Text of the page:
Some outings just invite you to slow down and relax. When my son and I fish Avon Pier on the Outer Banks, North Carolina, I enjoy hours at a stretch doing almost nothing, not that the rest of the time I'm inactive: casting a jigger, casting and retrieving for flounder, and teasing pompano from pilings. At Bahia Honda Channel, we enjoyed non-stop action with snappers and groupers, and yet we fished for six or seven hours at a stretch in blazing sun and humid temperatures in the mid-90's. It felt like the entire world stopped for me, and the suspense bridged time all the way back to summer after summer in the bay clamming for a living behind Long Beach Island, New Jersey. I experienced on a deep level a continuity between that time during the 1980's to 2012 when we last visited the Keys--as an unbroken life never lost.
This afternoon I got to Round Valley Reservoir after rain had stopped not long before and began by fishing the pond. As I approached my favorite corner, I thought of how another chapter of my life has turned, since I'm no longer coming here so often as I had since 2011, now five years ago. I fished that corner today feeling as if I'll never catch up to fishing again; this year I haven't got out much, and when I toyed with my camera--getting shots from close angles I thought pretty cool, but really aren't all that special--just afterward I felt as if photography interests me more now. This corner as dead as last year's fishing revealed nothing; I left the pond feeling a little resentful, but knowing I couldn't pin it on anything. (Last year I wondered if ice fishermen have taken a lot of fish home.) I know a lot of fishermen feel vengeance towards spot burners, but I never see anyone fishing this pond, besides a very few over the past five years.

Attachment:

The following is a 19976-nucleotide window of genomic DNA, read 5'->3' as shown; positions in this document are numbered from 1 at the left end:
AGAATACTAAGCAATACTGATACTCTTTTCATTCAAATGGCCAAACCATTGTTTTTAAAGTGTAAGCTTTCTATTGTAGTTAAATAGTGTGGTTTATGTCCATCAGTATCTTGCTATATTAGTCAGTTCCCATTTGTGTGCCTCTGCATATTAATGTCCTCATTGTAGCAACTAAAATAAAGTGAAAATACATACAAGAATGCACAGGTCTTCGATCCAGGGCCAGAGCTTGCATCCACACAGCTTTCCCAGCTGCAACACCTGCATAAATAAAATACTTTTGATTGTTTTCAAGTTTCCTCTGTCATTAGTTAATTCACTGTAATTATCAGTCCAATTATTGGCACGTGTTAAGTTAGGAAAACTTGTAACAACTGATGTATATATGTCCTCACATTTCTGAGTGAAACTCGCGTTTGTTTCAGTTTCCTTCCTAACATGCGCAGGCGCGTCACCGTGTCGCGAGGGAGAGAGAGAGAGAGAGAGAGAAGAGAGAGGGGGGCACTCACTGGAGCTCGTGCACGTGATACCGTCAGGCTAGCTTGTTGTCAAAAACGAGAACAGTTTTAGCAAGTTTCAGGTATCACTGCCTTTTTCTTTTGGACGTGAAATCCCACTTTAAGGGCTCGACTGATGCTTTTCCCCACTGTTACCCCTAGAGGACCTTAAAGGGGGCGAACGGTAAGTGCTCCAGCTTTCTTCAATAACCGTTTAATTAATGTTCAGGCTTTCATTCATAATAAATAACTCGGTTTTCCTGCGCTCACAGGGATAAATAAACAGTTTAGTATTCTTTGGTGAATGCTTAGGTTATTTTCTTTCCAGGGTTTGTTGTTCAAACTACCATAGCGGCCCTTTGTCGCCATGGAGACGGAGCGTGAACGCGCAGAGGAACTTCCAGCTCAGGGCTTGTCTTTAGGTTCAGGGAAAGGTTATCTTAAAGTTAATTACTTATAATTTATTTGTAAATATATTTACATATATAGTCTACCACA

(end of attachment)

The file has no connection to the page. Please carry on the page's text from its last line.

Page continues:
I gathered my stuff to fish the reservoir, not possessed of any serious concern for a few big bass I lost in the pond years ago, which made the experience special, since I can never know how big. I know how a bass of about two pounds or possibly much better takes my weightless worm. Sadie, my black Labrador with me, behaved well, and I sat on the dirt and gravel and began casting, which in total I must have done for an hour-and-a-half hardly moving from one place.
Small stuff got me interested right away. Taps and hits from any sort of fish piques interest. When light from the setting sun made miracles happen, I leapt up and ran with my camera around a bend to try and get shots of amazing light on the distant Cushetunk mountains. Later, driving home, I considered buying a Nikkor 17-55 mm lens, which will cost a lot of money, but sure enough, once I tried to process in Lightroom raw images from the "kit" lens, the Nikkor 18-55 mm, the color balance for most of the images proved to be all screwed up and irredeemable. It's as if this relatively inexpensive lens is only good for ordinary light, but my expensive Tokina 11-16 mm and Nikkor 70-200 mm lenses served me just fine this evening.
Best of all, though--just sitting there fishing that weightless worm. Allowing the world to stop. Because, man, I've been busy, and if I don't relax sometimes, I will burn out. Relaxing at home just does not do it as does fishing real slow.
I caught four largemouths, 10 and 11 inches, but the possibility for a really big bass in the reservoir is enough to make me feel very patient with the small ones. Over the past five years, I caught quite a few over three pounds and one five-pounder. Who knows, maybe the likes will happen again.